The NYPost piece “Vampire Vacation,” by Su-Jin Yim, details the differentials in profit between the (largely white Forks) and La Push. Noting that Forks has extensively capitalized on the saga (turning the town into a virtual Twilight-land), Yim notes that if you “drive seven miles west to La Push… the roar of the marketing machine turns to a dignified whisper.” He further documents that “ the economically depressed reservation is ambivalent about “Twilight” and how its 350 residents should capitalize on it.”
The article admits that business at the tribe-owned resort is up 30 percent, that there is now a charter boat tour package benefitting the tribe, and that the local shop stocks some Twilight souvenirs. But, as Yim notes, “It’s just not clear how much the Quileute people want to share their culture for profit.”
Ann Penn-Charles shares she has “felt judged by some tribal members because she knits the names of “Twilight” characters into traditional cowichin hats,” explaining “They’re resentful. They think we’re selling out…It’s not. It makes your car payment, or those braces your kids need.” As this quote reveals “prosperity” for this Quileute women is being able to pay the bills – it is not so much prosperity but sustainability. Being able to afford dental work is far from “prosperity” – and a world away from the prosperity Summit Entertainment, et al have reaped.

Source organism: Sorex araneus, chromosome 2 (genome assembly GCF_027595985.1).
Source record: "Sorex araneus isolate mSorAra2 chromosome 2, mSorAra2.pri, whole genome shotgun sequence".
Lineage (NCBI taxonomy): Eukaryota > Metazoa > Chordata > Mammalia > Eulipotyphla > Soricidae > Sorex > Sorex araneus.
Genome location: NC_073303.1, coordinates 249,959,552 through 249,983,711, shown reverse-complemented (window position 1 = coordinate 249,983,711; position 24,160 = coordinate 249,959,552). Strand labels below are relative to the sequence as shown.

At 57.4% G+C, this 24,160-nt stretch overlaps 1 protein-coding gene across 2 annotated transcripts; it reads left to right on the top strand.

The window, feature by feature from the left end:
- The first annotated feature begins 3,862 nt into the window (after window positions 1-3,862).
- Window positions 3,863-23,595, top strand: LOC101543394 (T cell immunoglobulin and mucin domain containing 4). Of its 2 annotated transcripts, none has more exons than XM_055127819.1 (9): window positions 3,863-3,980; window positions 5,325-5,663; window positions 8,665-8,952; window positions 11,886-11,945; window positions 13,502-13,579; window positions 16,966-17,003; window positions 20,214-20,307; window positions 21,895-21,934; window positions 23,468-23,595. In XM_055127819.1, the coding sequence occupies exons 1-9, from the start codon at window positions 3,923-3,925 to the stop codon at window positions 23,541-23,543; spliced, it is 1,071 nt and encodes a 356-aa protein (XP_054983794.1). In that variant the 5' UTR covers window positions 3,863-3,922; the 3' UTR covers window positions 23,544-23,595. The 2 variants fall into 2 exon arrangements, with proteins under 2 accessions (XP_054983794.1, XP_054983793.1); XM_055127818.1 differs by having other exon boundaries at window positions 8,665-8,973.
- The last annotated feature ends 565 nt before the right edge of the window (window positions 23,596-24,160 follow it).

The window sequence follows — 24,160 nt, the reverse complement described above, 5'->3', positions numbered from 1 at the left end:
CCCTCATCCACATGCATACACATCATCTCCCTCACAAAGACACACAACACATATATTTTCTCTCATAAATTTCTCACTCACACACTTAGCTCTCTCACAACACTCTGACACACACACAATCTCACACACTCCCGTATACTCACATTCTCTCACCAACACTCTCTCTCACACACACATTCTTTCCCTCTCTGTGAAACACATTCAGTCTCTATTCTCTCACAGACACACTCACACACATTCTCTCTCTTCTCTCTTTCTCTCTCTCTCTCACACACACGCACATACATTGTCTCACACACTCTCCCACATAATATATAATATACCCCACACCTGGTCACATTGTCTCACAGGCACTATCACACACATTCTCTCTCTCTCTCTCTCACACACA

In the Lexicon post cited at the outset, the word “blessings” is also a bit problematic given the history of religious colonization. Western religion was forced on Native Peoples around the globe, usually by horrific practices such as boarding schools, splitting apart families, and via outlawing speaking indigenous languages and/or practicing indigenous belief systems.
The Twilight saga renders all of this history invisible, instead co-opting (and bastardizing) Quileute legend for its own purposes. Stephenie Meyer did not seek out the permission of the Quileute tribal council before doing so nor has she subsequently contacted the Quileute people to request permission to profit from their cultural propery. As Yim notes, Quileute members “fret about how their creation story is portrayed in the book…Meyer took literary liberty.”